Does MethodOfLines replace DiffEqOperators?

My understanding is that DiffEqOperators is being replaced by the combination of SciMLOperators and MethodOfLines. My use case is exactly what DiffEqOperators served: all I want to do is define a matrix-free derivative operator on a grid. For example, I should be able to ask for a fifth order finite-difference operator on a 100x100 grid

However, the MethodOfLines interface as shown in tutorials seems a bit too high level for me (Solving the Heat Equation · MethodOfLines.jl): the differentials are defined symbolically and then the ODE is magically solved, but I never get my hands on a concrete differential operator. Does MethodOfLines.jl expose any functionality for me to get the concrete (not symbolic) differential operators, or is there another way to get the functionality of DiffEqOperators with the new tooling?


Unfortunately not, moving to the new symbolic paradigm was what it took to make the functionality general enough for arbitrary equations/BCs, and to do it quickly with ModelingToolkit automatic system simplification and performant code generation. There is no internal operator form in MOL as the package is completely equation based. There is no functionality that was in DEO that isn’t in MOL as far as stencil generation goes, it just lacks the intermediate operator form.

May I ask what problem you are using DEO for? There is almost certainly a way to do it that leverages MOL, and if its not faster/ better we’ll make this an active area of development until it is.

It is true that MOL suffers from a pathalogical compiler case at higher point count at present, but when this is solved (in progress right now) there will be nothing that isn’t faster with MOL.

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I see – that makes sense. At the moment, I mostly just wanted a lower-level approach for discoverability / debugging. I basically wanted to be able to write my own f(du, u, p, t); i.e. have the formation of the things needed to write f be automated, but then write f myself and form my own ODEProblem, even if it’s not quite as optimized.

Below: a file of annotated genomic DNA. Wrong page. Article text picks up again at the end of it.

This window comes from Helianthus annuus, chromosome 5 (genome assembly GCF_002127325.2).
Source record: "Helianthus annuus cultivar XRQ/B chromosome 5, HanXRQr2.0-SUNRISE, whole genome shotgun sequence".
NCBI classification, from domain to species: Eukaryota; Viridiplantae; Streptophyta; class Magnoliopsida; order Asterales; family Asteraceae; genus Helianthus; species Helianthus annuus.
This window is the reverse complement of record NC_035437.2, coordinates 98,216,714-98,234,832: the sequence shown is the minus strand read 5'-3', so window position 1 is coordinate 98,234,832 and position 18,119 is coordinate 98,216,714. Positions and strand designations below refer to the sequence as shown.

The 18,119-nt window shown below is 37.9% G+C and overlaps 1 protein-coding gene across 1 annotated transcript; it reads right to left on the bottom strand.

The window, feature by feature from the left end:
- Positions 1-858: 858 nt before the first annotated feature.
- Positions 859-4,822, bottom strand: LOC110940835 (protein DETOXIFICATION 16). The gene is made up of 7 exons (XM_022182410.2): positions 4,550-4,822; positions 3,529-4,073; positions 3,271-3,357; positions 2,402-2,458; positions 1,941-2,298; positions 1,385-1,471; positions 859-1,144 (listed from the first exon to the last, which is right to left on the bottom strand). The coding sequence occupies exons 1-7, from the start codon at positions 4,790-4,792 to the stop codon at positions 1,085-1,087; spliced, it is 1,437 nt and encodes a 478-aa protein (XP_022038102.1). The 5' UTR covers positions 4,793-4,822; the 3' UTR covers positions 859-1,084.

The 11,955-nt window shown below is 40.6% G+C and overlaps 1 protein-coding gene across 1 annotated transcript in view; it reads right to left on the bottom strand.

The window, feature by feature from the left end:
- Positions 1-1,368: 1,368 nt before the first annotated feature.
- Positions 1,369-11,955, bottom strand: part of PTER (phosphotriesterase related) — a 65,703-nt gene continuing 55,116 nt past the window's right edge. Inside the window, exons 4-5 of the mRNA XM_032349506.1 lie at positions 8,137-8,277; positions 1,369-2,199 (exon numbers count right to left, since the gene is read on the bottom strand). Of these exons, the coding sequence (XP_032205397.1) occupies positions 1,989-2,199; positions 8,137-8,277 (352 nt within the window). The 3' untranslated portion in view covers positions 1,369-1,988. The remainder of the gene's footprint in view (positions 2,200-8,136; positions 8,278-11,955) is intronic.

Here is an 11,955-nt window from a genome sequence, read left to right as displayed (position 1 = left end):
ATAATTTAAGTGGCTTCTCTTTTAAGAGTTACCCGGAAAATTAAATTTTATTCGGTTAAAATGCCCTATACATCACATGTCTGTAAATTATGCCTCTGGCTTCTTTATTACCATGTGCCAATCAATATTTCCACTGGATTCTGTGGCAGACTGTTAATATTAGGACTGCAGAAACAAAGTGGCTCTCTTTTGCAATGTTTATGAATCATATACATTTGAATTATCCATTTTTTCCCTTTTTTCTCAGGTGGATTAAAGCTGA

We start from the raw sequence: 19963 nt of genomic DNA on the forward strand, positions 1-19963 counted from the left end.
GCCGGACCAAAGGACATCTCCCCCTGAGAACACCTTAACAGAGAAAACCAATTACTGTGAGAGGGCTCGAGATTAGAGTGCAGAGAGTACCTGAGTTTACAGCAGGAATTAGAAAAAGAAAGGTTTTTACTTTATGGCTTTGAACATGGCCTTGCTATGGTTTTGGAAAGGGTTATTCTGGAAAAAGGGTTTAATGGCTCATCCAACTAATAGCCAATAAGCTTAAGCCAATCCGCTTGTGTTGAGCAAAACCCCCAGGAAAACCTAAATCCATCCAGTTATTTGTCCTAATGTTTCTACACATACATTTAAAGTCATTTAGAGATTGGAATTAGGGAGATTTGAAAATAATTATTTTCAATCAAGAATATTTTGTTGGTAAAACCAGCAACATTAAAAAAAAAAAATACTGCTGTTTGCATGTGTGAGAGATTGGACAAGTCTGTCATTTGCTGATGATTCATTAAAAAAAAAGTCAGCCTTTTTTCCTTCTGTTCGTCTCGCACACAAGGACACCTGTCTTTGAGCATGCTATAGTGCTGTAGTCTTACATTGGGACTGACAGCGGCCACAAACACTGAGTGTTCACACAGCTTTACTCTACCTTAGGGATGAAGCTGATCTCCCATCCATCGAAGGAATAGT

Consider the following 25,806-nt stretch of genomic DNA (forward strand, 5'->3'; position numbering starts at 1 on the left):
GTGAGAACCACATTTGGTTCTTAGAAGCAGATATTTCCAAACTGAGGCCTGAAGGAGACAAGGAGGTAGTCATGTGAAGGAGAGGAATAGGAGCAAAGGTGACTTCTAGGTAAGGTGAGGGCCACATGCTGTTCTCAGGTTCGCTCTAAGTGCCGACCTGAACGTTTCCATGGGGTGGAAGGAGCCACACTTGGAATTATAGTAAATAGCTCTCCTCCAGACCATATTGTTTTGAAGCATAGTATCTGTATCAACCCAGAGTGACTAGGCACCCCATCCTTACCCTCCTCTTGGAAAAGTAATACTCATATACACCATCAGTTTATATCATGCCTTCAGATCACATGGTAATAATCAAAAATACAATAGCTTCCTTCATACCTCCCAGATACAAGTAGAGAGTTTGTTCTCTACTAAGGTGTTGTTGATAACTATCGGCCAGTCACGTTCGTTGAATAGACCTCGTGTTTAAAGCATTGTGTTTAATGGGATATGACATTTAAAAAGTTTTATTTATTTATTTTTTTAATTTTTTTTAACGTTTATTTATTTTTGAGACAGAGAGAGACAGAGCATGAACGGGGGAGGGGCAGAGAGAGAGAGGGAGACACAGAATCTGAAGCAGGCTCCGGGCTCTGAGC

So not quite a real need yet. Although, I imagine that perhaps this could also come up as a real need in more advanced applications, where the user really wants to write some part of f themselves?

You can feed in arbitrary julia functions as bcs/ics/source terms, and we are in the planning stage for allowing users to define custom finite difference schemes and to have them automatically apply where relevant - so I don’t think there will be a case where directly writing the f is necessary, though I could be wrong.

Of course, if there is, you could always use the unexported generate_code to get the generated f out, and apply your edits manually.

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Well the issue is that as cases get more complicated, the amount of things that can be expressed as an operator decreases. WENO, upwinding, etc. are not well-expressed as standalone operators. They need more information in order to act correctly, and to be optimal they need to fuse loops in different ways. It’s the operators that cannot scale to more difficult problems, not the symbolic form. This is most of the work is on MethodOfLines.jl

But they are doing different things, so we will have to see in practice how much is truly deprecated and truly left there. We don’t just delete things, so just like how ParameterizedFunctions.jl or DiffEqParamEstim.jl aren’t our highlighted libraries anymore, we keep them alive for people to use. Just like that, DiffEqOperators.jl will still be around. We will fully remove anything that’s in SciMLOperators and make the DerivativeOperators a SciMLOperator, that will fix up some of its issues. But the core push, all of the new features, will likely be in MethodOfLines.jl simply because the operator form has too many limitations that we want to overcome.